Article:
After a night in the junior enlisted tent, I might prefer to be shot. The three-hour guard shifts mean the 30-man tent is lit and moving and shouting and joking and watching bad movies and fighting and snoring all the time. Howling PFCs careen into my cot and I open my eyes to the platoon sniper standing over me, bathing himself with baby wipes.

When there are no missions, which is most days, you wait. Wake with the morning light, wash your face with the clear and cold well water, walk back to the tent, read for awhile, chat with the medic in the aid station for five hours, eat part of an MRE, stagger back to the tent exhausted and defeated by the sun.

There are two dogs here, the soldiers say, but I only see one. Dishka, named for the absurdly powerful Russian machine gun, sleeps most of the day in whatever shade she can find. Sandbag is nowhere to be seen, and I suspect that he is actually a figment of the soldiers' imaginations, brought on by the heat and exhaustion and terror and boredom. The dog (or dogs) kill everything. Rats, goats, birds, cats — the dust is littered with the bones of their prey. The soldiers swear there is a puma that sometimes slinks past the guard towers at night. While pumas are confined to the Americas, there is an extremely rare subspecies of leopard that may range into western Zhari. It seems more likely that it's a big dog, or perhaps it's Sandbag.

While there is a freezer chest at Lakokhel, it is irretrievably broken. The Americans still bring steaks out from time to time — a thoroughly frozen steak will keep for about four days in the chest. One of the squad leaders has a proprietary spice blend that seems to be paprika, onion powder, pepper, salt, and something citrusy. Grilled perfectly under the stars, the steaks bear no resemblance to the shoe leather served at dining facilities across Afghanistan. It's shocking to learn it's the same meat.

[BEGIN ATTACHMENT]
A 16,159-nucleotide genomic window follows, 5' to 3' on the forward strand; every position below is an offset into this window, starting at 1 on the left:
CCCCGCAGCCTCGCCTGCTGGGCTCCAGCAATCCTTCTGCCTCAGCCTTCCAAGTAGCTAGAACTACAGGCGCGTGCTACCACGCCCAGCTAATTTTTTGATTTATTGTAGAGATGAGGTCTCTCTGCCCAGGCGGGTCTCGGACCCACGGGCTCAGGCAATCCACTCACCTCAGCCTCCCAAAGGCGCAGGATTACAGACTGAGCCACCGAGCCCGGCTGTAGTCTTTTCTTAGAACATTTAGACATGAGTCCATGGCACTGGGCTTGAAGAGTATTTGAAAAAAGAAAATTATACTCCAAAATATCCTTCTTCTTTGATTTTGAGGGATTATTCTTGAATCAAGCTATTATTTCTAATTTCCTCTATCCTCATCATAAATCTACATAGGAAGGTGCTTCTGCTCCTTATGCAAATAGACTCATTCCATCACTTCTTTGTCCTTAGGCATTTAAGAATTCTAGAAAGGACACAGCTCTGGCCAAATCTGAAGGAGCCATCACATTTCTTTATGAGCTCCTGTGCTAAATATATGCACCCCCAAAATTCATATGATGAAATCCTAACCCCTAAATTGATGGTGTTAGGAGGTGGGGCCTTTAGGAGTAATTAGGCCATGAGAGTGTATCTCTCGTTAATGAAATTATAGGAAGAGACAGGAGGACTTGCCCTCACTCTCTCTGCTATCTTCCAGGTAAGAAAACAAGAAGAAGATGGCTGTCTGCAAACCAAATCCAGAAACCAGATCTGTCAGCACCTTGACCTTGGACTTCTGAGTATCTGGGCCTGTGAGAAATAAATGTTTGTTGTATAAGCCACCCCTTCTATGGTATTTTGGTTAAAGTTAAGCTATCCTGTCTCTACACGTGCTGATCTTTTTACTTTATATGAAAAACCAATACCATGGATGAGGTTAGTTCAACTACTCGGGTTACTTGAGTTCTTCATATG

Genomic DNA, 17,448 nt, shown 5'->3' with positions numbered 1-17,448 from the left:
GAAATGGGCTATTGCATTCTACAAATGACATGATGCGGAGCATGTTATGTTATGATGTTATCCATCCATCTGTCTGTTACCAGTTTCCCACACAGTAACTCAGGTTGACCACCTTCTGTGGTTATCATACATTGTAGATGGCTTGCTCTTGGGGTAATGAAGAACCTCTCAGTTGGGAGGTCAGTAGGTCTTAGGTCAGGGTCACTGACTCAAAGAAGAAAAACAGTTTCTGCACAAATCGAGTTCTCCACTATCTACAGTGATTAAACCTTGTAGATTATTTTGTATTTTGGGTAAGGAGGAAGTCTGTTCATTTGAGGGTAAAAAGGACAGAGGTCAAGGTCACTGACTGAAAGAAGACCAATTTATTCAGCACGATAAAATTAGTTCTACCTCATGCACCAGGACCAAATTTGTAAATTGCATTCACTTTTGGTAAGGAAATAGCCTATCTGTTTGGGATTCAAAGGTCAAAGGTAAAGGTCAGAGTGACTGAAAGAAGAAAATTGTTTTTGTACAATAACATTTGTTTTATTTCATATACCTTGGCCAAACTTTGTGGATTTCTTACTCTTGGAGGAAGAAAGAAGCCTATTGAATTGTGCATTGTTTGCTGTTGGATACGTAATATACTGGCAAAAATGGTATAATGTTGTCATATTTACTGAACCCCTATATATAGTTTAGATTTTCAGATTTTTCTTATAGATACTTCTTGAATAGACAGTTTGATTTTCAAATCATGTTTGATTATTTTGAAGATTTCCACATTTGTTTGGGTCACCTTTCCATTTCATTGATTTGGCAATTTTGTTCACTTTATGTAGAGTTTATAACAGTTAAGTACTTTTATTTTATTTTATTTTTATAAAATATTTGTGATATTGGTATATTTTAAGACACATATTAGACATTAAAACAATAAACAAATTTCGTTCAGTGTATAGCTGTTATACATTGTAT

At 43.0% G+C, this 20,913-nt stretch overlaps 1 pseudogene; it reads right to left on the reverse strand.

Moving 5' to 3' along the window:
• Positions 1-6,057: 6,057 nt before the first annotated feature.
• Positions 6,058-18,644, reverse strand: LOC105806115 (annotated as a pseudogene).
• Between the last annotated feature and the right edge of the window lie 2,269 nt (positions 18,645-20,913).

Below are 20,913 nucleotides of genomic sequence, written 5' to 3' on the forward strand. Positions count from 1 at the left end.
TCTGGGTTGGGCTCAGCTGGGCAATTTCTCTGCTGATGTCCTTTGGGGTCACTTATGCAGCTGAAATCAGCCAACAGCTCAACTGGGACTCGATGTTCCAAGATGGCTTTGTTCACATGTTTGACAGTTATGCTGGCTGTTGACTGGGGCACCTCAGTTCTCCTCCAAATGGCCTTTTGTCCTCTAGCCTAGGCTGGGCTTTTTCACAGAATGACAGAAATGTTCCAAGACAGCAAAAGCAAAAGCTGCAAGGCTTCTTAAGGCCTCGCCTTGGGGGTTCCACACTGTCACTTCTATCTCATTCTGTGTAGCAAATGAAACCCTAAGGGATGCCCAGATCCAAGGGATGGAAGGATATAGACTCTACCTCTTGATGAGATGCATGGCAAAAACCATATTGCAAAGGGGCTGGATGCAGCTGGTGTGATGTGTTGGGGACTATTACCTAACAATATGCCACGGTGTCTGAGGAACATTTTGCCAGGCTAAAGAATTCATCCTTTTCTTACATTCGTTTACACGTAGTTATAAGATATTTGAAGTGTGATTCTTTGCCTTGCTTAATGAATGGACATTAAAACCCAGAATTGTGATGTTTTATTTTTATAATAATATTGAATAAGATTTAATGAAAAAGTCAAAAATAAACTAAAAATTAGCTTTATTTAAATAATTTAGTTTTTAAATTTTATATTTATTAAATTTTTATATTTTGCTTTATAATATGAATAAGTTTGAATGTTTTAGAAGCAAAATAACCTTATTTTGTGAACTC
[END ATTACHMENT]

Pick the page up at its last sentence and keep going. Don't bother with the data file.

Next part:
The Stryker unit, which operates a huge armored vehicle, that left here last month got pretty chewed up, and the stories they told Bravo Company circulate with an air of dread.

On the day the Strykers brought Bravo in, they got into a four-hour firefight, ran out of ammo, and had to break contact. Since the Strykers left, it's only a single shot now and then, but everyone knows it's only quiet while the bulk of the fighting is just to the east in Arghandab. Soon they will start patrolling more and pushing into the lands that the Taliban rely on, and start closing in on Sangisar.

Two years ago, Canadian soldiers fought a huge battle to clear Sangisar and set up a combat outpost, but it was abandoned shortly thereafter. No one at Lakokhel knows if it's still there, or if it was dismantled. The soldiers, many of them on their first deployment, are well aware that the land they stand on has seen violence of unbelievable ferocity over the past 30 years. Many Russians, Afghans, Canadians and Americans have died in the immediate vicinity of Lakokhel.

The troops receive an intel report that four to six fighters with a big machine gun are heading our way to plant an improvised explosive device (IED) in the road outside the outpost. The Americans and Afghans couldn't see anything in the dust and darkness, but fired some illumination rounds and a rocket-propelled grenade (RPG) to try and scare them off. In the morning, the Afghan soldiers found two IEDs buried in the road about 400 meters outside the base. Since they didn't have any disposal resources or training, they fired machine guns and RPGs at the bombs until they went off, sending a mushroom cloud high in the air. In the distance, a fuel tanker on the highway burns, the sky going black all around us. After taking some small arms fire, the Afghans line up on the outpost walls like medieval archers on the ramparts.